Access to Justice

Wells v. Warden

In Wells v. Warden, the en banc Eleventh Circuit is considering whether dismissals for failing to exhaust administrative remedies count as strikes under the “three strikes” provision of the Prison Litigation Reform Act.

Case Summary

In June 2020, Jeremy Wells warned prison staff about violent activity by other incarcerated individuals at the Augusta State Medical Prison in Georgia. After correctional officers took no action, Wells was brutally attacked and suffered serious injuries. Wells brought suit in federal court and sought permission to proceed in forma pauperis (IFP), a designation that permits prisoners to proceed in court without pre-paying legal fees. The district court denied Wells IFP status, determining that he was ineligible because he had three prior “strikes” under the Prison Litigation Reform Act (PLRA).

The PLRA prohibits prisoners from proceeding IFP when they have three “strikes,” i.e., they have had three prior suits dismissed because they were frivolous, malicious, or failed to state a claim upon which relief may be granted. The district court concluded that Wells had three “strikes” because it counted as “strikes” two suits that were previously dismissed on the ground that he failed to exhaust his administrative remedies. Wells appealed this ruling, arguing that dismissal for failure to exhaust administrative remedies does not constitute a “strike” under the plain language of the statute. Furthermore, Wells argued that the Eleventh Circuit’s interpretation of the PLRA is at odds with Supreme Court precedent and the holdings of every other circuit to have considered this issue. After a panel of the Eleventh Circuit affirmed the district court’s decision, the whole court agreed to rehear the case en banc. On June 14, 2022, CAC filed an amicus brief in support of Wells.                                                                                                                          

Our brief argues that the Eleventh Circuit’s precedent holding that dismissals for failure to exhaust administrative remedies count as PLRA “strikes” raises serious constitutional questions. Our brief makes two main points in support of that argument.

First, our brief explains that Article III of the Constitution gives federal courts broad authority to ensure that individuals will have recourse to vindicate their rights. At the Founding, the Framers recognized that constitutional limitations on government would be meaningless if the American people did not have the ability to vindicate their rights in the federal courts. Reflecting the Framers’ belief that a strong judiciary is essential to the protection of individual liberties, the Supreme Court has repeatedly recognized that all people, including prisoners and the indigent, must have meaningful access to the courts to raise fundamental constitutional claims.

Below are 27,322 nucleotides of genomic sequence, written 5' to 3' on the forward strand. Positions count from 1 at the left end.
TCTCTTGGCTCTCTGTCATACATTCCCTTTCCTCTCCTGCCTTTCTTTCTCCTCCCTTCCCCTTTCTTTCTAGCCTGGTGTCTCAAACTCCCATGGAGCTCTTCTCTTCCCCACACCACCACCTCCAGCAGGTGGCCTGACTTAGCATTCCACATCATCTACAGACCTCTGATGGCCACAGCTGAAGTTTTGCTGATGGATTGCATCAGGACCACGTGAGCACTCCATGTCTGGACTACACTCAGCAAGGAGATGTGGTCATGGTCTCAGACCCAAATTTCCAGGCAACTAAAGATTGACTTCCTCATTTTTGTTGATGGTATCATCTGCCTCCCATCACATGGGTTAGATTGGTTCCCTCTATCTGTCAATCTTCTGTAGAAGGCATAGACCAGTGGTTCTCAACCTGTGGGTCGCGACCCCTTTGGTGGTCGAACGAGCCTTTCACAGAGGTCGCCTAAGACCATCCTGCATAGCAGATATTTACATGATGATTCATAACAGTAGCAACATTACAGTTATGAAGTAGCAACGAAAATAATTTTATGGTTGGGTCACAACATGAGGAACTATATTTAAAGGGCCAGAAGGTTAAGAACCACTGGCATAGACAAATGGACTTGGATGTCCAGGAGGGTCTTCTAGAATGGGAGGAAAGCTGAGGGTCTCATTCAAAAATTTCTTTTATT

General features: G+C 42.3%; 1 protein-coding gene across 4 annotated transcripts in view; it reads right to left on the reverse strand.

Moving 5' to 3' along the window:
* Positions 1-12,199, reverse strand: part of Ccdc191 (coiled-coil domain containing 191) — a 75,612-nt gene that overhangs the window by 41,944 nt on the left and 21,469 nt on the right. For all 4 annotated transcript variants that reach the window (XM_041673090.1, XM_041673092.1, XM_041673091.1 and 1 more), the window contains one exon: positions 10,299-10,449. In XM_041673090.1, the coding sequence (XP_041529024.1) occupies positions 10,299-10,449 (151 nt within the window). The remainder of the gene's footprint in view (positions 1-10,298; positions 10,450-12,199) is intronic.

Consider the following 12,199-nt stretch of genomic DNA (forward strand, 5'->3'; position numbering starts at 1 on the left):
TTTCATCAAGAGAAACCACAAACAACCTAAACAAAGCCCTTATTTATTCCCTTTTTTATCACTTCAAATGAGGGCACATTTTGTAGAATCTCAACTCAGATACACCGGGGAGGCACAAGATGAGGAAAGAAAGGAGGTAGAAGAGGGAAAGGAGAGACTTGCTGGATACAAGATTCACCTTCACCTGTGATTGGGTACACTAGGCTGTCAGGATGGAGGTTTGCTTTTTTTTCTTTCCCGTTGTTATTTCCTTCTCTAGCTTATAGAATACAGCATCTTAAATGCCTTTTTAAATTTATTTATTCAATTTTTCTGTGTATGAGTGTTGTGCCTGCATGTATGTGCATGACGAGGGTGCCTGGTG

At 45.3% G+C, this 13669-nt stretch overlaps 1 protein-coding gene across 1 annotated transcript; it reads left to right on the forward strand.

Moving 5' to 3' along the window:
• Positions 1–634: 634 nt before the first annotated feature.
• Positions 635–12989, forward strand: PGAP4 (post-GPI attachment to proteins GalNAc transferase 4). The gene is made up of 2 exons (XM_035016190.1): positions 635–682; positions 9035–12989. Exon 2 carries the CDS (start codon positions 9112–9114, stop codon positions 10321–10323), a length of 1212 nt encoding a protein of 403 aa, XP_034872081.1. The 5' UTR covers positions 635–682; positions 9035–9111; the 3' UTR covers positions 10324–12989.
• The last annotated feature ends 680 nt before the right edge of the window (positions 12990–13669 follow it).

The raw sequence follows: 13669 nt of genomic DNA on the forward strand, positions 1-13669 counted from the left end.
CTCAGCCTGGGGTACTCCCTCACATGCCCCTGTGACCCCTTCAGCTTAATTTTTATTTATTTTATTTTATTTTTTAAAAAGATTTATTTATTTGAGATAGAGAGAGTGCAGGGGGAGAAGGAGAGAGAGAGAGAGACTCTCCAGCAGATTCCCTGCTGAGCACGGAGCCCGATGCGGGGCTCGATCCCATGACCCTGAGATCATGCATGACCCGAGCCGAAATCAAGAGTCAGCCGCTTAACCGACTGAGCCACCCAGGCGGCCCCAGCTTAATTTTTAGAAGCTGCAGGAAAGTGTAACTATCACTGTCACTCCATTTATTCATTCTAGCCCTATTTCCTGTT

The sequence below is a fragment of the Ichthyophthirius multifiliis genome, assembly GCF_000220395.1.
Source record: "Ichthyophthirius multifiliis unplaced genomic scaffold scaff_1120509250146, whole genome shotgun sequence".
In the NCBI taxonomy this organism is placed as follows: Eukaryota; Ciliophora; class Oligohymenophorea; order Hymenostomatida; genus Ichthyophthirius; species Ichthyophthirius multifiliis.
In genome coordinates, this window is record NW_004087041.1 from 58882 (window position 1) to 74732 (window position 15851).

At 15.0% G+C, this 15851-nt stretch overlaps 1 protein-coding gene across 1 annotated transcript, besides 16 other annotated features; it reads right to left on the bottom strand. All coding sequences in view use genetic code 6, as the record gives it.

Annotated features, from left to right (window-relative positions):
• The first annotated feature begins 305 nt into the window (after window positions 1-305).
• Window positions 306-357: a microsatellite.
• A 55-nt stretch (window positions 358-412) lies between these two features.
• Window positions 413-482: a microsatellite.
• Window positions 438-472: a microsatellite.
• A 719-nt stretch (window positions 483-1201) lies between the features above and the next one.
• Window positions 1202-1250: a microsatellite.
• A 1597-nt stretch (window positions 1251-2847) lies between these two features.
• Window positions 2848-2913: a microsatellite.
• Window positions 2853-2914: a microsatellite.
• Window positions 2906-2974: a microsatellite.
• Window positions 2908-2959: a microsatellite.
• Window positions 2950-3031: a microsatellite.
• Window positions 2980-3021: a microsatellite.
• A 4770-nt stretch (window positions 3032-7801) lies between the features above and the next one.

Second, our brief explains that interpreting the three strikes provision to include dismissals for failure to exhaust administrative remedies threatens the constitutional right of access to the courts that the Framers viewed as essential to protecting individual liberty. Because most prisoners do not have the means to pay court fees, denial of IFP status effectively erects a total barrier to legal review for indigent prisoners seeking to vindicate fundamental constitutional rights. And this is particularly disturbing in light of the fact that exhaustion has nothing to do with the merits of the underlying claim: all it means is that a prisoner has not successfully navigated the often-labyrinthine prison grievance procedures. And even then, failure to exhaust is often a temporary, curable procedural flaw. After exhausting their claims, prisoners can reinstitute their suits. The PLRA was designed to address the perceived need to reduce the number of meritless prisoner lawsuits, but by counting cases dismissed on the basis of failure to exhaust, the Eleventh Circuit’s precedent threatens the constitutional right of access to the courts without serving that goal. Because courts are supposed to avoid interpreting statutes in a way that raises constitutional concerns when the statute can easily be read in a way that does not raise those concerns, the Eleventh Circuit should overrule its precedent counting dismissals for failure to exhaust administrative remedies as “strikes” under the PLRA.

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